The publishing community may be feeling somewhat uneasy right now after Facebook launched a trial in six countries which saw all publisher content relegated to a second news feed called Explore, with the primary news feed reserved for posts from users’ friends, and promoted posts.
In most countries, the Explore tab will act as a companion to the News Feed, but in the six test countries, the two feeds are more-or-less completely separate entities, so any publisher content in those countries risks being buried in a secondary news feed that most users may never bother to click through to.
There is an alternative, of course – they can pay to promote their content in the primary news feed. But for many smaller publishers who rely on organic and viral sharing of their content on Facebook to drive traffic to their sites, this is a line item they have not budgeted for.
As reported yesterday, the feature is being trialled in Slovakia, Sri Lanka, Serbia, Bolivia, Guatemala, and Cambodia, and was first brought to light by Slovakian journalist Filip Struhárik, who noted that since the change was made, the publication he works for, Dennik N, had seen its biggest drop ever in organic reach on Facebook. Moreover, the 60 biggest Slovak media pages saw four times fewer interactions after the introduction of the feature.
Since news of the trial emerged, Facebook has publicly stated that it is nothing more than that, with head of news feed Adam Mosseri writing in a blog post: “Some have interpreted this test as a future product we plan to deliver globally. We currently have no plans to roll this test out further.”
Mosseri continues: “The goal of this test is to understand if people prefer to have separate places for personal and public content. We will hear what people say about the experience to understand if it’s an idea worth pursuing any further. There is no current plan to roll this out beyond these test countries or to charge pages on Facebook to pay for all their distribution in News Feed or Explore. Unfortunately, some have mistakenly made that interpretation — but that was not our intention.”
What surprises me about the reaction to the test is the surprise. Changes Facebook has made to its News Feed algorithm have been favouring posts from people, as opposed to companies, since 2014. In June 2016, when the algorithm was refined further “to help make sure you don’t miss stories from your friends” Facebook engineering director Lars Backstrom wrote: “Overall, we anticipate that this update may cause reach and referral traffic to decline for some Pages.” That should come as no surprise given that, as of April 2016, according to analytics firm Parse.ly, Facebook accounted for 41.4 per cent of all referral traffic to publisher websites, more even than Google, at 39.5 per cent.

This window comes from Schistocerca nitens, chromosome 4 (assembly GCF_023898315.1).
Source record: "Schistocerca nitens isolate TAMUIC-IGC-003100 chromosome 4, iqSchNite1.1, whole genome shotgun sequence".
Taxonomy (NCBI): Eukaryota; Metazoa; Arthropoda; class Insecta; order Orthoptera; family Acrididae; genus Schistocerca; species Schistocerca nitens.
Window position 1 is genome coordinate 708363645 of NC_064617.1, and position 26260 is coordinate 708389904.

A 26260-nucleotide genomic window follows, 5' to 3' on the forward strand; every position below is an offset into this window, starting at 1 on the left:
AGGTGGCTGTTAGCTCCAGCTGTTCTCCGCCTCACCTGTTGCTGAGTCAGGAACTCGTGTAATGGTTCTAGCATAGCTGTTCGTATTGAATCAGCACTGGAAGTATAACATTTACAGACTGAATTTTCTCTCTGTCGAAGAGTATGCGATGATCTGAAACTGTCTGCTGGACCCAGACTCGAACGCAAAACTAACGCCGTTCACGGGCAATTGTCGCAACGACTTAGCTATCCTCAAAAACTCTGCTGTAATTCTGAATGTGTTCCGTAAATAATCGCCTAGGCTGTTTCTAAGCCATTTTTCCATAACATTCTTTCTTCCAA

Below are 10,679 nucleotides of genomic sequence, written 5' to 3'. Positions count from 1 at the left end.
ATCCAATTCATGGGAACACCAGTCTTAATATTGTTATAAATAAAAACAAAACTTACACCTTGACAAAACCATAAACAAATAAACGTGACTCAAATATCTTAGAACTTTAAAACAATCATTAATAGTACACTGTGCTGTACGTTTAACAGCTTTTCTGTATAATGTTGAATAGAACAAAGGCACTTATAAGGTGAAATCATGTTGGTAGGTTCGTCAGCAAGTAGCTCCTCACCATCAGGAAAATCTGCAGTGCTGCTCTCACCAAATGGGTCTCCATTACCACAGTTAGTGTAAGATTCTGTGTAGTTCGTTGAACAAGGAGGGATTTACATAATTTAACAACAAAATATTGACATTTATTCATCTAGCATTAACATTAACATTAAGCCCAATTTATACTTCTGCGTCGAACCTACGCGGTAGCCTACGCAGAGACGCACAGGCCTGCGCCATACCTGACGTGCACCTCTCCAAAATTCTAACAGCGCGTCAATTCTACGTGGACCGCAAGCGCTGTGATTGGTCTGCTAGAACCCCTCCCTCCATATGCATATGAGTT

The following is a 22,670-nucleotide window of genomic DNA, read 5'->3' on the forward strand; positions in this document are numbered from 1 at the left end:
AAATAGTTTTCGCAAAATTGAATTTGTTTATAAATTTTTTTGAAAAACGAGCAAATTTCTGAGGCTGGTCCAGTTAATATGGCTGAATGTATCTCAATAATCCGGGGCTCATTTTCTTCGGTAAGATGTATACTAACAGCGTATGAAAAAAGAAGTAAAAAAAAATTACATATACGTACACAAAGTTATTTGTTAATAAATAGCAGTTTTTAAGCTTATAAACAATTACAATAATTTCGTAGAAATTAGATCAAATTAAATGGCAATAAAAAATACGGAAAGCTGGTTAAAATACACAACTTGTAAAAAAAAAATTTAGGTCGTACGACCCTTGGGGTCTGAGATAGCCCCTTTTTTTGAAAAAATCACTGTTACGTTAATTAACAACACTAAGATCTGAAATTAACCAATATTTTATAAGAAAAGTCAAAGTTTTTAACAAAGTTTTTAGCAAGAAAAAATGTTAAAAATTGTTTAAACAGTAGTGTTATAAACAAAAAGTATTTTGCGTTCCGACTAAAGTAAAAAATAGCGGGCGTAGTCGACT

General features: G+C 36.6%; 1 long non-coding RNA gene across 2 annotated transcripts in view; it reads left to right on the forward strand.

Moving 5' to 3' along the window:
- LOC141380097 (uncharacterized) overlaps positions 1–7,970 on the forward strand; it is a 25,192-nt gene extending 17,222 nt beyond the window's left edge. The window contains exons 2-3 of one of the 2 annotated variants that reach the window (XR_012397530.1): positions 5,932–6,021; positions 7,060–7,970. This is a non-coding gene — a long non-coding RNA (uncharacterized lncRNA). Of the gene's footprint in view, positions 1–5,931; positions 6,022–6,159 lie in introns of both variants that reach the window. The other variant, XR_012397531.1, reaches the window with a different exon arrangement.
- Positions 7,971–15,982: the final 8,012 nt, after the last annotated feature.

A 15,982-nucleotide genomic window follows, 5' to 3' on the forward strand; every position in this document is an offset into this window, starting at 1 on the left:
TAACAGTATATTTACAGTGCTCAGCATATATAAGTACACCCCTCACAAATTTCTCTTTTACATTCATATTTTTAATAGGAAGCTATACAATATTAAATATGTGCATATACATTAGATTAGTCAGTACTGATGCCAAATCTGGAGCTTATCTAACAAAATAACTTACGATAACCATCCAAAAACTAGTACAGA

Looking beyond the Explore test, you don't really get any sense of mutual respect and admiration between Facebook and the publishers on its Instant Articles platform. The Guardian, in fact, withdrew from Instant Articles back in April, while in November 2016, Telegraph Media Group commercial product director Paul de la Nougerede voiced his frustration at the amount of money the publisher was generating via Instant Articles. Speaking as part of a panel debate at an industry event, he said: “You do need to be on these platforms, but the monetisation challenge is the bit we all need to crack. We produce fantastic content that Facebook does not have, and they wanted that content on their platform. The commercial terms were pretty rubbish at the start. They have got better, but they are still nowhere near good enough.”
The fact is, as Antonio Garcia Martinez notes in his excellent book, Chaos Monkeys, “Facebook has been so successful, it’s actually running out of humans on the planet.” As Martinez sees it, this is the real, slightly less philanthropic raison d'etre of Facebook's Internet.org project. Yes, it's about bringing free internet connectivity to places like India and Africa, but one of the main reasons for doing so, Martinez argues, is so that people in these countries can get on Facebook so that: “in time, monetization will follow usage, as it always does.”
In the never-ending quest for growth, Facebook’s other option is to continue to monetise its existing users, and one obvious way it can try to do this is to make content suppliers pay to surface content to them that they have previously been able to surface organically for free. How far Facebook is willing to push this is a moot point. For the moment, it would appear publishers – other than those in Slovakia, Sri Lanka, Serbia, Bolivia, Guatemala, and Cambodia – can rest easy, since, as Mosseri says, the company has no plans to charge pages on Facebook to pay for all their distribution in News Feed or Explore. Currently.
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